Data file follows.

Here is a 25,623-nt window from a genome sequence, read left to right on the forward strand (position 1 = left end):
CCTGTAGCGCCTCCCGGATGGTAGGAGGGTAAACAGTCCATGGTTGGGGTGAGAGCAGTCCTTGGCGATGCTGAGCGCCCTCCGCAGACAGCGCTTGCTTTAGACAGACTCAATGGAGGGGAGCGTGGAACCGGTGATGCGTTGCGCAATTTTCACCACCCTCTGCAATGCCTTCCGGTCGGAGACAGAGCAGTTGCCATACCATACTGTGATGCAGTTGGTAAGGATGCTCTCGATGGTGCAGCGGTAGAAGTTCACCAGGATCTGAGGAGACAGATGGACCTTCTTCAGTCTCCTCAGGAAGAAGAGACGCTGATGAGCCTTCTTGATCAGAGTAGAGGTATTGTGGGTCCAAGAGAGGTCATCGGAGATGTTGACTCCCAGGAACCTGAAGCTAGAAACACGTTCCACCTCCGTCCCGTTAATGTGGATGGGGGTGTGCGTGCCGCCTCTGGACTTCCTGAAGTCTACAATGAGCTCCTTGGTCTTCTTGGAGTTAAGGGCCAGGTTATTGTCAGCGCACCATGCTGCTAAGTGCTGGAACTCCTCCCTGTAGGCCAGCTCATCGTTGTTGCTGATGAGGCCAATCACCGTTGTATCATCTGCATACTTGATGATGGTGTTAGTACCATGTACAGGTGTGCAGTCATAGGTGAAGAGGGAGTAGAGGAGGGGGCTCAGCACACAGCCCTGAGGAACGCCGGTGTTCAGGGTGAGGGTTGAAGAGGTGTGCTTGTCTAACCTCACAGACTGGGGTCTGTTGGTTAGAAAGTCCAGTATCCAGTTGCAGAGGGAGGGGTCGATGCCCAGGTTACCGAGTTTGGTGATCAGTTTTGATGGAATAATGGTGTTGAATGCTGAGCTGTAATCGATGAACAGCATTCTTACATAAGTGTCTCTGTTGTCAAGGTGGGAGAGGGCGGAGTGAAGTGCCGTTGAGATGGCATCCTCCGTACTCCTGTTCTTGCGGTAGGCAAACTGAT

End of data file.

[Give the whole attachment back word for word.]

Here is a 25,623-nt window from a genome sequence, read left to right on the forward strand (position 1 = left end):
CCTGTAGCGCCTCCCGGATGGTAGGAGGGTAAACAGTCCATGGTTGGGGTGAGAGCAGTCCTTGGCGATGCTGAGCGCCCTCCGCAGACAGCGCTTGCTTTAGACAGACTCAATGGAGGGGAGCGTGGAACCGGTGATGCGTTGCGCAATTTTCACCACCCTCTGCAATGCCTTCCGGTCGGAGACAGAGCAGTTGCCATACCATACTGTGATGCAGTTGGTAAGGATGCTCTCGATGGTGCAGCGGTAGAAGTTCACCAGGATCTGAGGAGACAGATGGACCTTCTTCAGTCTCCTCAGGAAGAAGAGACGCTGATGAGCCTTCTTGATCAGAGTAGAGGTATTGTGGGTCCAAGAGAGGTCATCGGAGATGTTGACTCCCAGGAACCTGAAGCTAGAAACACGTTCCACCTCCGTCCCGTTAATGTGGATGGGGGTGTGCGTGCCGCCTCTGGACTTCCTGAAGTCTACAATGAGCTCCTTGGTCTTCTTGGAGTTAAGGGCCAGGTTATTGTCAGCGCACCATGCTGCTAAGTGCTGGAACTCCTCCCTGTAGGCCAGCTCATCGTTGTTGCTGATGAGGCCAATCACCGTTGTATCATCTGCATACTTGATGATGGTGTTAGTACCATGTACAGGTGTGCAGTCATAGGTGAAGAGGGAGTAGAGGAGGGGGCTCAGCACACAGCCCTGAGGAACGCCGGTGTTCAGGGTGAGGGTTGAAGAGGTGTGCTTGTCTAACCTCACAGACTGGGGTCTGTTGGTTAGAAAGTCCAGTATCCAGTTGCAGAGGGAGGGGTCGATGCCCAGGTTACCGAGTTTGGTGATCAGTTTTGATGGAATAATGGTGTTGAATGCTGAGCTGTAATCGATGAACAGCATTCTTACATAAGTGTCTCTGTTGTCAAGGTGGGAGAGGGCGGAGTGAAGTGCCGTTGAGATGGCATCCTCCGTACTCCTGTTCTTGCGGTAGGCAAACTGAT